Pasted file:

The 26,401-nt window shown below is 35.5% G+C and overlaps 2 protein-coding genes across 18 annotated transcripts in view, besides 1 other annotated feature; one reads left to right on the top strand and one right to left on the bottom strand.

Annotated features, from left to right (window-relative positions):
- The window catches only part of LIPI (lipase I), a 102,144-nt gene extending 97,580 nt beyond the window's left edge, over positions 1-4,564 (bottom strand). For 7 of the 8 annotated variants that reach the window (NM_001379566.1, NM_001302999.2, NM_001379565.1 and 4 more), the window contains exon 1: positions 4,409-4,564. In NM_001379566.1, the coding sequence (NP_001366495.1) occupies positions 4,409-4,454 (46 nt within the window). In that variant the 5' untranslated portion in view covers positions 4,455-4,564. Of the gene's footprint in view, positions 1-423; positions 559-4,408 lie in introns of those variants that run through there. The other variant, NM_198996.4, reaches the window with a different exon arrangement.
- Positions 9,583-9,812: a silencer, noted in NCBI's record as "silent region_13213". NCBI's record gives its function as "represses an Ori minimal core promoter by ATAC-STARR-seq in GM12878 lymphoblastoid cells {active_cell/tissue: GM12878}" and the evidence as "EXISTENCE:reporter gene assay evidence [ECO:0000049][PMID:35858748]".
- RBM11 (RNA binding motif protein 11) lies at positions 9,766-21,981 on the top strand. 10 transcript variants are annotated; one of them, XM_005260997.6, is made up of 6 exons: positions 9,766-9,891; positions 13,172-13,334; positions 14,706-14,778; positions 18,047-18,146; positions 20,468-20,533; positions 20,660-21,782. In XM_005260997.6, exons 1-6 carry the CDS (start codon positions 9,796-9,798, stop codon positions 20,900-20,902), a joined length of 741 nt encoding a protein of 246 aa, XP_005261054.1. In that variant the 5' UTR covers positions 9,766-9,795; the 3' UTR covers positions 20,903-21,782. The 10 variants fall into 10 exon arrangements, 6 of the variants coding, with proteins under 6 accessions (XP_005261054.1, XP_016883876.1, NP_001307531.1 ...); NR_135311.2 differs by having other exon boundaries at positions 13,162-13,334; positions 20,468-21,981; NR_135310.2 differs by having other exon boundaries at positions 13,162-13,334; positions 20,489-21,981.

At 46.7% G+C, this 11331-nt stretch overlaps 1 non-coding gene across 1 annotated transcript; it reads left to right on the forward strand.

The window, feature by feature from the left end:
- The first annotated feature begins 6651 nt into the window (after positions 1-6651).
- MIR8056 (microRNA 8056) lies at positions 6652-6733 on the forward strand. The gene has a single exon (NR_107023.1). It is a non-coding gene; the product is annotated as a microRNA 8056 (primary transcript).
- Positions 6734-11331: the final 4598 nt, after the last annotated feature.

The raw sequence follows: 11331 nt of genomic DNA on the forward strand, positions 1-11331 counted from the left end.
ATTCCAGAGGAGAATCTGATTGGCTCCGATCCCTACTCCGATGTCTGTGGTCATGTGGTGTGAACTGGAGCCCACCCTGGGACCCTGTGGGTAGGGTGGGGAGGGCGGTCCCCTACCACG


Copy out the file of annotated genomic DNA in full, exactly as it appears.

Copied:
The 26,401-nt window shown below is 35.5% G+C and overlaps 2 protein-coding genes across 18 annotated transcripts in view, besides 1 other annotated feature; one reads left to right on the top strand and one right to left on the bottom strand.

Annotated features, from left to right (window-relative positions):
- The window catches only part of LIPI (lipase I), a 102,144-nt gene extending 97,580 nt beyond the window's left edge, over positions 1-4,564 (bottom strand). For 7 of the 8 annotated variants that reach the window (NM_001379566.1, NM_001302999.2, NM_001379565.1 and 4 more), the window contains exon 1: positions 4,409-4,564. In NM_001379566.1, the coding sequence (NP_001366495.1) occupies positions 4,409-4,454 (46 nt within the window). In that variant the 5' untranslated portion in view covers positions 4,455-4,564. Of the gene's footprint in view, positions 1-423; positions 559-4,408 lie in introns of those variants that run through there. The other variant, NM_198996.4, reaches the window with a different exon arrangement.
- Positions 9,583-9,812: a silencer, noted in NCBI's record as "silent region_13213". NCBI's record gives its function as "represses an Ori minimal core promoter by ATAC-STARR-seq in GM12878 lymphoblastoid cells {active_cell/tissue: GM12878}" and the evidence as "EXISTENCE:reporter gene assay evidence [ECO:0000049][PMID:35858748]".
- RBM11 (RNA binding motif protein 11) lies at positions 9,766-21,981 on the top strand. 10 transcript variants are annotated; one of them, XM_005260997.6, is made up of 6 exons: positions 9,766-9,891; positions 13,172-13,334; positions 14,706-14,778; positions 18,047-18,146; positions 20,468-20,533; positions 20,660-21,782. In XM_005260997.6, exons 1-6 carry the CDS (start codon positions 9,796-9,798, stop codon positions 20,900-20,902), a joined length of 741 nt encoding a protein of 246 aa, XP_005261054.1. In that variant the 5' UTR covers positions 9,766-9,795; the 3' UTR covers positions 20,903-21,782. The 10 variants fall into 10 exon arrangements, 6 of the variants coding, with proteins under 6 accessions (XP_005261054.1, XP_016883876.1, NP_001307531.1 ...); NR_135311.2 differs by having other exon boundaries at positions 13,162-13,334; positions 20,468-21,981; NR_135310.2 differs by having other exon boundaries at positions 13,162-13,334; positions 20,489-21,981.

At 46.7% G+C, this 11331-nt stretch overlaps 1 non-coding gene across 1 annotated transcript; it reads left to right on the forward strand.

The window, feature by feature from the left end:
- The first annotated feature begins 6651 nt into the window (after positions 1-6651).
- MIR8056 (microRNA 8056) lies at positions 6652-6733 on the forward strand. The gene has a single exon (NR_107023.1). It is a non-coding gene; the product is annotated as a microRNA 8056 (primary transcript).
- Positions 6734-11331: the final 4598 nt, after the last annotated feature.

The raw sequence follows: 11331 nt of genomic DNA on the forward strand, positions 1-11331 counted from the left end.
ATTCCAGAGGAGAATCTGATTGGCTCCGATCCCTACTCCGATGTCTGTGGTCATGTGGTGTGAACTGGAGCCCACCCTGGGACCCTGTGGGTAGGGTGGGGAGGGCGGTCCCCTACCACG